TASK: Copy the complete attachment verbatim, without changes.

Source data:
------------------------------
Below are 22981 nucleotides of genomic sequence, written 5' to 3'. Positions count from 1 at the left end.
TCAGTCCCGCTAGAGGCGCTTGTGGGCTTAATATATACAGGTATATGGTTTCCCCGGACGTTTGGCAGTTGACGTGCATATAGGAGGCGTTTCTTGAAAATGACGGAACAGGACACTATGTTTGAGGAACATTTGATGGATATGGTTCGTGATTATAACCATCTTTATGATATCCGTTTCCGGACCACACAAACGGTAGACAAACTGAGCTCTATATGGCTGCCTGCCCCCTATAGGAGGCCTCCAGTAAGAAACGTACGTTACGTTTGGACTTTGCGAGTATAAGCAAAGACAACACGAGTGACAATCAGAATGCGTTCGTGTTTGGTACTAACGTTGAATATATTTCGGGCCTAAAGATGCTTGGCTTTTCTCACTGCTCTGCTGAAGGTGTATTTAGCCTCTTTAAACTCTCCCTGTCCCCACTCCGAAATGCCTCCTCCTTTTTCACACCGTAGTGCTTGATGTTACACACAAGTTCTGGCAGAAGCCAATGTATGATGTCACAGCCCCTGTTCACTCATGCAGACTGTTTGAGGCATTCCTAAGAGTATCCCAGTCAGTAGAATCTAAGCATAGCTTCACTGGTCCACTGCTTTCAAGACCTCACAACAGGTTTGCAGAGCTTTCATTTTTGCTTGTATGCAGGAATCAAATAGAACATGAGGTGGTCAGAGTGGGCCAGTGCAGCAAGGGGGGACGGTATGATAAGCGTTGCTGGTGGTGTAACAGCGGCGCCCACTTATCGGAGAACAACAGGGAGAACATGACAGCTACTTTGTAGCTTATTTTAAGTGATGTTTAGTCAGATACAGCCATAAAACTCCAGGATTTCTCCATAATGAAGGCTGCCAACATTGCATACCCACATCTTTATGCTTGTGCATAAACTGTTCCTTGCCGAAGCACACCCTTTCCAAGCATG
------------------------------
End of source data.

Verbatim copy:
Below are 22981 nucleotides of genomic sequence, written 5' to 3'. Positions count from 1 at the left end.
TCAGTCCCGCTAGAGGCGCTTGTGGGCTTAATATATACAGGTATATGGTTTCCCCGGACGTTTGGCAGTTGACGTGCATATAGGAGGCGTTTCTTGAAAATGACGGAACAGGACACTATGTTTGAGGAACATTTGATGGATATGGTTCGTGATTATAACCATCTTTATGATATCCGTTTCCGGACCACACAAACGGTAGACAAACTGAGCTCTATATGGCTGCCTGCCCCCTATAGGAGGCCTCCAGTAAGAAACGTACGTTACGTTTGGACTTTGCGAGTATAAGCAAAGACAACACGAGTGACAATCAGAATGCGTTCGTGTTTGGTACTAACGTTGAATATATTTCGGGCCTAAAGATGCTTGGCTTTTCTCACTGCTCTGCTGAAGGTGTATTTAGCCTCTTTAAACTCTCCCTGTCCCCACTCCGAAATGCCTCCTCCTTTTTCACACCGTAGTGCTTGATGTTACACACAAGTTCTGGCAGAAGCCAATGTATGATGTCACAGCCCCTGTTCACTCATGCAGACTGTTTGAGGCATTCCTAAGAGTATCCCAGTCAGTAGAATCTAAGCATAGCTTCACTGGTCCACTGCTTTCAAGACCTCACAACAGGTTTGCAGAGCTTTCATTTTTGCTTGTATGCAGGAATCAAATAGAACATGAGGTGGTCAGAGTGGGCCAGTGCAGCAAGGGGGGACGGTATGATAAGCGTTGCTGGTGGTGTAACAGCGGCGCCCACTTATCGGAGAACAACAGGGAGAACATGACAGCTACTTTGTAGCTTATTTTAAGTGATGTTTAGTCAGATACAGCCATAAAACTCCAGGATTTCTCCATAATGAAGGCTGCCAACATTGCATACCCACATCTTTATGCTTGTGCATAAACTGTTCCTTGCCGAAGCACACCCTTTCCAAGCATG